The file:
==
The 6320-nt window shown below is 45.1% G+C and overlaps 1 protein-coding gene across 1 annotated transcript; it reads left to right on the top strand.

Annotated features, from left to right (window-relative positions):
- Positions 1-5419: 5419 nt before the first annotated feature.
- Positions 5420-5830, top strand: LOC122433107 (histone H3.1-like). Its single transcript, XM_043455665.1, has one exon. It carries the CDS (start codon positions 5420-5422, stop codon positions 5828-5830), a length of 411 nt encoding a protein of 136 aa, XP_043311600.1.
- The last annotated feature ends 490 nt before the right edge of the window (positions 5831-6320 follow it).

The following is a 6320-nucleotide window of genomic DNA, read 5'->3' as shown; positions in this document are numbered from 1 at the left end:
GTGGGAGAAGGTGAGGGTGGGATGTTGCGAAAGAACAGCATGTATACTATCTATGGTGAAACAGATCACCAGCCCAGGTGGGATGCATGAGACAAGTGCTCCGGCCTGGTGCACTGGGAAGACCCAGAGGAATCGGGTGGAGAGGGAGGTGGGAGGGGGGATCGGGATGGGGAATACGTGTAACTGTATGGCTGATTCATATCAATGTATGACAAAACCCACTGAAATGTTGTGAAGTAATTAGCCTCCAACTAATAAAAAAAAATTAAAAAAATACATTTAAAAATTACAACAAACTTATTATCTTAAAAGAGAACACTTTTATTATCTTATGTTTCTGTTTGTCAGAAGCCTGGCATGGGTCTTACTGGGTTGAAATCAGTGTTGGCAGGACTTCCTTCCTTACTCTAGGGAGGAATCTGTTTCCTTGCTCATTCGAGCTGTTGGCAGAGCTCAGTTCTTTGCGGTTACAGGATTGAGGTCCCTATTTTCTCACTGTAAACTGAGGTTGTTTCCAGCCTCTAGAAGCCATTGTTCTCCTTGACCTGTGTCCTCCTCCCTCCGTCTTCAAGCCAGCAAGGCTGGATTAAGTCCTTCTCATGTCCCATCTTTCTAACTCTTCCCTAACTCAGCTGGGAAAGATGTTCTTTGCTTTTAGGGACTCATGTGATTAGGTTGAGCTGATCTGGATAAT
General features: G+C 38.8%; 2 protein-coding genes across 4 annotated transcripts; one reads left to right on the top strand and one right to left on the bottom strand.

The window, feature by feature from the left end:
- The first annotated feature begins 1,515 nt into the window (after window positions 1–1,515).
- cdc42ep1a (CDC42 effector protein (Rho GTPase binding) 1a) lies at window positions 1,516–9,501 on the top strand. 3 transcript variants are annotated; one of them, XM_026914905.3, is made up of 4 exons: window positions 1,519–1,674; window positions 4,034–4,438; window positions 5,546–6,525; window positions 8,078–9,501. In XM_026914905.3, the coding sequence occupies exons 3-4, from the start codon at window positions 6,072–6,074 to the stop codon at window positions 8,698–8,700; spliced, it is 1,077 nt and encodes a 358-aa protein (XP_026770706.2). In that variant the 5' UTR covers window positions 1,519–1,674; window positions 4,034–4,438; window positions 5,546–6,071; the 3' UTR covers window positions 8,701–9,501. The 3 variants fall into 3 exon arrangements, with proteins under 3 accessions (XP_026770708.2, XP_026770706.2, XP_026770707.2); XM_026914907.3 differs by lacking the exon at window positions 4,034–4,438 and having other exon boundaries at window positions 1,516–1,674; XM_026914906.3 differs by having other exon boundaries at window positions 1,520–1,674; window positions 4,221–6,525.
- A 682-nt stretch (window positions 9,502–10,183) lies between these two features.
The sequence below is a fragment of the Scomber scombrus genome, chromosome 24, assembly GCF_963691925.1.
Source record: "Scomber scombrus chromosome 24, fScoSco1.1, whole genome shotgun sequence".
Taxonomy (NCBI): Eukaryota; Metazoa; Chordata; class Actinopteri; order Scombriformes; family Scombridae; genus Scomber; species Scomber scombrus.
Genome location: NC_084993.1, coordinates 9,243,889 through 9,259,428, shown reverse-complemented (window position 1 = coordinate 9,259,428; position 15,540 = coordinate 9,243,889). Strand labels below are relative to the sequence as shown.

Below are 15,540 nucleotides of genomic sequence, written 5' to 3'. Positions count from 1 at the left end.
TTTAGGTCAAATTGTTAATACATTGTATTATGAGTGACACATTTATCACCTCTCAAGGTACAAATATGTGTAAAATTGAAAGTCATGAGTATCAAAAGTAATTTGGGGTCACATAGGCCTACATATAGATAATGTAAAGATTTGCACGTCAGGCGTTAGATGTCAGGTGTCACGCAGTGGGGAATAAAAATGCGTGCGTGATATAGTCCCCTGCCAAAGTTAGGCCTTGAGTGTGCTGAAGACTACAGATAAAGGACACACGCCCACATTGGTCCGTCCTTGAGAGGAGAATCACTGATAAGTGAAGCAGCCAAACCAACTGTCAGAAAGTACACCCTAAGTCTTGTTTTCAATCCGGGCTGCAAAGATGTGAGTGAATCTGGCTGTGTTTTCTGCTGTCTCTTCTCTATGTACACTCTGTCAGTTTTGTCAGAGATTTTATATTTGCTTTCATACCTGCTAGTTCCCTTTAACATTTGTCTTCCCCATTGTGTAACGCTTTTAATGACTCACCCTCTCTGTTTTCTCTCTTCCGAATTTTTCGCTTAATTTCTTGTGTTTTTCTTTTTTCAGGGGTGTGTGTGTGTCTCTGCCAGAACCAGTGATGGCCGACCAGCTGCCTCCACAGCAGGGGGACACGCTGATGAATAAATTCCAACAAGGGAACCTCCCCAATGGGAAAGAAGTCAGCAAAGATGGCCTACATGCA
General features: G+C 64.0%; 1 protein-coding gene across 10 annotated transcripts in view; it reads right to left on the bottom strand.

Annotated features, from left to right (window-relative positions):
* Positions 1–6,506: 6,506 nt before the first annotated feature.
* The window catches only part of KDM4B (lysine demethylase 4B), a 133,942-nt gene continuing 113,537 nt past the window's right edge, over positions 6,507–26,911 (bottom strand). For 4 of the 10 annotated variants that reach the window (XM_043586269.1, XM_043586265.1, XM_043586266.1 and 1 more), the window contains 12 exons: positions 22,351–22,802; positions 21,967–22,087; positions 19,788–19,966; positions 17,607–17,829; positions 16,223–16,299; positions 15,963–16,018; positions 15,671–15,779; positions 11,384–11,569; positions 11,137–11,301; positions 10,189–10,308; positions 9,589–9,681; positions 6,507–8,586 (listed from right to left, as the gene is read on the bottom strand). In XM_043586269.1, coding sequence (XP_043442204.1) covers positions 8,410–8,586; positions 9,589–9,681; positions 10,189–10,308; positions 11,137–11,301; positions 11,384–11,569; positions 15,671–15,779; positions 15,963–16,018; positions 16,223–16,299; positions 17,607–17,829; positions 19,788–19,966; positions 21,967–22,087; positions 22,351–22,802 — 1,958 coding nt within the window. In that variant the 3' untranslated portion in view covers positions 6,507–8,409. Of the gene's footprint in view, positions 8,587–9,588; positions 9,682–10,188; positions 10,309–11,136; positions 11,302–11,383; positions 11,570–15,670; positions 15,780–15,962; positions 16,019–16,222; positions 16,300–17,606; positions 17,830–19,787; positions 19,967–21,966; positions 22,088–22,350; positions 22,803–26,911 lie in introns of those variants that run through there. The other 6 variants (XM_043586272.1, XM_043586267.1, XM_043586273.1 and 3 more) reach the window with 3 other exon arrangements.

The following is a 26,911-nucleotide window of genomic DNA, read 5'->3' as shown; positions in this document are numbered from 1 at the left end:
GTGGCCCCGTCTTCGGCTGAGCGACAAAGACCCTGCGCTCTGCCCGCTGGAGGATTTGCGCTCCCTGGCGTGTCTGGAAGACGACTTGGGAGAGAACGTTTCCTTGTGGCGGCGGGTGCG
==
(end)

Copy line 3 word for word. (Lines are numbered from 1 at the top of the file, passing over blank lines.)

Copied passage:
- Positions 1-5419: 5419 nt before the first annotated feature.